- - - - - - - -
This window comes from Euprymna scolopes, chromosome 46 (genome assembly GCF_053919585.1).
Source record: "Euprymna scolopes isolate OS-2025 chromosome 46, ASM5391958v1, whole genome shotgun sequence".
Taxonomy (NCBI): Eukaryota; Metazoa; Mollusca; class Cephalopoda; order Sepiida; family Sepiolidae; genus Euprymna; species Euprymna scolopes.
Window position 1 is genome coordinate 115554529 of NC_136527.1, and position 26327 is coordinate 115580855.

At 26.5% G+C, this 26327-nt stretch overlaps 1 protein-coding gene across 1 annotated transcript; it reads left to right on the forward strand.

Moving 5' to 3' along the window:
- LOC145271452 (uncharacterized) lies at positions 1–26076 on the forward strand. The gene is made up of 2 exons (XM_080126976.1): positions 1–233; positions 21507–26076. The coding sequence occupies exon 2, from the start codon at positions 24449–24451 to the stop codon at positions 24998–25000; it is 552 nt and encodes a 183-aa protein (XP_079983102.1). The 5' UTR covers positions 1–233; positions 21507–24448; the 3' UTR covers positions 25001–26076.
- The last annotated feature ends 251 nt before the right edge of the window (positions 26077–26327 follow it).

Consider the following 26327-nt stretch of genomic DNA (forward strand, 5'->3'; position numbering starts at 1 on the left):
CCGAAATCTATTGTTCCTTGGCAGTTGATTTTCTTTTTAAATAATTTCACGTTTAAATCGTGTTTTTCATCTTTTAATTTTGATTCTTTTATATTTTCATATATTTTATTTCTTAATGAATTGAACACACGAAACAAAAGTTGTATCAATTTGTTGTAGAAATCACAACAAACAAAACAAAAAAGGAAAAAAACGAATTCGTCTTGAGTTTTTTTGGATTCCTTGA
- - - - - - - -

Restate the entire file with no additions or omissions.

This window comes from Euprymna scolopes, chromosome 46 (genome assembly GCF_053919585.1).
Source record: "Euprymna scolopes isolate OS-2025 chromosome 46, ASM5391958v1, whole genome shotgun sequence".
Taxonomy (NCBI): Eukaryota; Metazoa; Mollusca; class Cephalopoda; order Sepiida; family Sepiolidae; genus Euprymna; species Euprymna scolopes.
Window position 1 is genome coordinate 115554529 of NC_136527.1, and position 26327 is coordinate 115580855.

At 26.5% G+C, this 26327-nt stretch overlaps 1 protein-coding gene across 1 annotated transcript; it reads left to right on the forward strand.

Moving 5' to 3' along the window:
- LOC145271452 (uncharacterized) lies at positions 1–26076 on the forward strand. The gene is made up of 2 exons (XM_080126976.1): positions 1–233; positions 21507–26076. The coding sequence occupies exon 2, from the start codon at positions 24449–24451 to the stop codon at positions 24998–25000; it is 552 nt and encodes a 183-aa protein (XP_079983102.1). The 5' UTR covers positions 1–233; positions 21507–24448; the 3' UTR covers positions 25001–26076.
- The last annotated feature ends 251 nt before the right edge of the window (positions 26077–26327 follow it).

Consider the following 26327-nt stretch of genomic DNA (forward strand, 5'->3'; position numbering starts at 1 on the left):
CCGAAATCTATTGTTCCTTGGCAGTTGATTTTCTTTTTAAATAATTTCACGTTTAAATCGTGTTTTTCATCTTTTAATTTTGATTCTTTTATATTTTCATATATTTTATTTCTTAATGAATTGAACACACGAAACAAAAGTTGTATCAATTTGTTGTAGAAATCACAACAAACAAAACAAAAAAGGAAAAAAACGAATTCGTCTTGAGTTTTTTTGGATTCCTTGA